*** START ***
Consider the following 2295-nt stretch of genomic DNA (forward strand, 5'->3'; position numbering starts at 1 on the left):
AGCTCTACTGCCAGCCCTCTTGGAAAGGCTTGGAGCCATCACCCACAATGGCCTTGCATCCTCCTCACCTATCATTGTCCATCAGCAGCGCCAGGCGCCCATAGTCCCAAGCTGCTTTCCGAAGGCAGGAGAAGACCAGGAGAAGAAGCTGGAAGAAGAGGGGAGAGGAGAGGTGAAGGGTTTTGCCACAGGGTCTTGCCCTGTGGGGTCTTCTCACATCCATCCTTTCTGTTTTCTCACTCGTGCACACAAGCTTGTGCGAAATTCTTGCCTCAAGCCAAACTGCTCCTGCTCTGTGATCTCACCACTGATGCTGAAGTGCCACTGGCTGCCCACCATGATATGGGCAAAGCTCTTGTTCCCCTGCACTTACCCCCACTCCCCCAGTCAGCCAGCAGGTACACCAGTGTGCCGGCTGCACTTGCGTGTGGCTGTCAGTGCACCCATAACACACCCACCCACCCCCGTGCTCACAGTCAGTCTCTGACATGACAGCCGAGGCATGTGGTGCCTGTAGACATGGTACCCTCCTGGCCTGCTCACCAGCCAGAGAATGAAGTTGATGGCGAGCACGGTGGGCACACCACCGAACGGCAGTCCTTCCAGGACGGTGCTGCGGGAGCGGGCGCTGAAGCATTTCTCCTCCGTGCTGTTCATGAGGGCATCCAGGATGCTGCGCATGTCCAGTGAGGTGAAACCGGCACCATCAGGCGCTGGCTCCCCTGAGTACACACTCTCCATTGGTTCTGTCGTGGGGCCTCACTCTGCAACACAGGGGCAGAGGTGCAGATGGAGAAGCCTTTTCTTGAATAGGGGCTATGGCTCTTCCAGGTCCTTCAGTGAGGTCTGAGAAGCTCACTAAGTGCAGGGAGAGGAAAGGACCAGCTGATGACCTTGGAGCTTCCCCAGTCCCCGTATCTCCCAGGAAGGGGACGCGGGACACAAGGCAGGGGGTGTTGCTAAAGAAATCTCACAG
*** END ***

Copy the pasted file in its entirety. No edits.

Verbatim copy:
Consider the following 2295-nt stretch of genomic DNA (forward strand, 5'->3'; position numbering starts at 1 on the left):
AGCTCTACTGCCAGCCCTCTTGGAAAGGCTTGGAGCCATCACCCACAATGGCCTTGCATCCTCCTCACCTATCATTGTCCATCAGCAGCGCCAGGCGCCCATAGTCCCAAGCTGCTTTCCGAAGGCAGGAGAAGACCAGGAGAAGAAGCTGGAAGAAGAGGGGAGAGGAGAGGTGAAGGGTTTTGCCACAGGGTCTTGCCCTGTGGGGTCTTCTCACATCCATCCTTTCTGTTTTCTCACTCGTGCACACAAGCTTGTGCGAAATTCTTGCCTCAAGCCAAACTGCTCCTGCTCTGTGATCTCACCACTGATGCTGAAGTGCCACTGGCTGCCCACCATGATATGGGCAAAGCTCTTGTTCCCCTGCACTTACCCCCACTCCCCCAGTCAGCCAGCAGGTACACCAGTGTGCCGGCTGCACTTGCGTGTGGCTGTCAGTGCACCCATAACACACCCACCCACCCCCGTGCTCACAGTCAGTCTCTGACATGACAGCCGAGGCATGTGGTGCCTGTAGACATGGTACCCTCCTGGCCTGCTCACCAGCCAGAGAATGAAGTTGATGGCGAGCACGGTGGGCACACCACCGAACGGCAGTCCTTCCAGGACGGTGCTGCGGGAGCGGGCGCTGAAGCATTTCTCCTCCGTGCTGTTCATGAGGGCATCCAGGATGCTGCGCATGTCCAGTGAGGTGAAACCGGCACCATCAGGCGCTGGCTCCCCTGAGTACACACTCTCCATTGGTTCTGTCGTGGGGCCTCACTCTGCAACACAGGGGCAGAGGTGCAGATGGAGAAGCCTTTTCTTGAATAGGGGCTATGGCTCTTCCAGGTCCTTCAGTGAGGTCTGAGAAGCTCACTAAGTGCAGGGAGAGGAAAGGACCAGCTGATGACCTTGGAGCTTCCCCAGTCCCCGTATCTCCCAGGAAGGGGACGCGGGACACAAGGCAGGGGGTGTTGCTAAAGAAATCTCACAG